The Dawn of Everything fundamentally transforms our understanding of the human past and offers a path toward imagining new forms of freedom, new ways of organizing society. This is a monumental book of formidable intellectual range, animated by curiosity, moral vision, and a faith in the power of direct action.

A Macmillan Audio production from Farrar, Straus and Giroux

©2021 David Graeber and David Wengrow (P)2021 Macmillan Audio

What listeners say about The Dawn of Everything

Average Customer Ratings
Overall
  • 4.5 out of 5 stars
  • 5 Stars
    84
  • 4 Stars
    13
  • 3 Stars
    6
  • 2 Stars
    3
  • 1 Stars
    4
Performance
  • 4.5 out of 5 stars
  • 5 Stars
    76
  • 4 Stars
    12
  • 3 Stars
    7
  • 2 Stars
    3
  • 1 Stars
    4
Story
  • 4.5 out of 5 stars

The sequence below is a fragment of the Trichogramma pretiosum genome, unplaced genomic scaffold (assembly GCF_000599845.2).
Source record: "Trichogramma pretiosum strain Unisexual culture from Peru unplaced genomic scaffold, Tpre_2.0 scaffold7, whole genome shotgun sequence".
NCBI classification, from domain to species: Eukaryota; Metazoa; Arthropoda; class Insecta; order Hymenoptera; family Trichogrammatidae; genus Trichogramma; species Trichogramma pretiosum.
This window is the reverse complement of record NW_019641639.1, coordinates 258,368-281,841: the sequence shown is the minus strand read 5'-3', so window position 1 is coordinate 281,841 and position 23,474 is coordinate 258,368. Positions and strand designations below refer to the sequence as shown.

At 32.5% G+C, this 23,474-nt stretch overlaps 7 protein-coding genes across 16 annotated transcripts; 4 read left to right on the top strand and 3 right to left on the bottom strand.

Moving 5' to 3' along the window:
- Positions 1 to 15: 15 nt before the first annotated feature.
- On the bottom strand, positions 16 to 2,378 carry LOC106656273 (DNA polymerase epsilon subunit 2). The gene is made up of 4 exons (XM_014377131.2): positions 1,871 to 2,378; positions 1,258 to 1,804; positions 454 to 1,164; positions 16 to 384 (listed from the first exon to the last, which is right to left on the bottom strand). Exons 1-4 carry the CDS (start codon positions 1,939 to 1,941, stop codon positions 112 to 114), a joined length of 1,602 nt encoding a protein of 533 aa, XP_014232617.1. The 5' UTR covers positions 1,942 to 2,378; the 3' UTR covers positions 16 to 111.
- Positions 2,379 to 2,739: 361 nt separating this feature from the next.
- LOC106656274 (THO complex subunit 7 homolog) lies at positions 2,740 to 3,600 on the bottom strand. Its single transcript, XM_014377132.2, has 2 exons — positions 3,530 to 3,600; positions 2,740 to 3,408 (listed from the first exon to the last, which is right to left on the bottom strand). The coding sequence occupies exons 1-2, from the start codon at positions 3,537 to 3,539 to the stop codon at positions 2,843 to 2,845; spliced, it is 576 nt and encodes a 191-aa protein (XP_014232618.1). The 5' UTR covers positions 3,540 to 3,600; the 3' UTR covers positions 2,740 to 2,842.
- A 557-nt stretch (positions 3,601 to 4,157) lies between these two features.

• 5 Stars
    83
  • 4 Stars
    9
  • 3 Stars
    3
  • 2 Stars
    1
  • 1 Stars
    4

Reviews - Please select the tabs below to change the source of reviews.

Sort by:
Filter by:
  • Overall
    5 out of 5 stars
  • Performance
    4 out of 5 stars
  • Story
    5 out of 5 stars

exactly what I've been looking for

Great book, reader is solid. not sure what the other reviewer's problem was. the reader is British, but has clear English and a varied jovial reading voice. Almost every other book he has narrated has near 5 starts. Just wanted to get in early and let potential listeners that the coast is all clear and it is not a waste of a credit.

The information is golden. I also like the writing style of the authors. Lots of light humor and a bit of sarcasm. Well laid out theories.

32 people found this helpful

  • Overall
    5 out of 5 stars
  • Performance
    5 out of 5 stars
  • Story
    5 out of 5 stars

I was an Anthropology Major

When studying the 'foraging' tribes, it is NEVER from the tribes' point of view in any textbook I got as a student. This book is opening my eyes to a truth that I hope will become the norm in Social Science, and the mainstream public.

19 people found this helpful

  • Overall
    2 out of 5 stars
  • Performance
    2 out of 5 stars
  • Story
    1 out of 5 stars

Embarrassingly Bad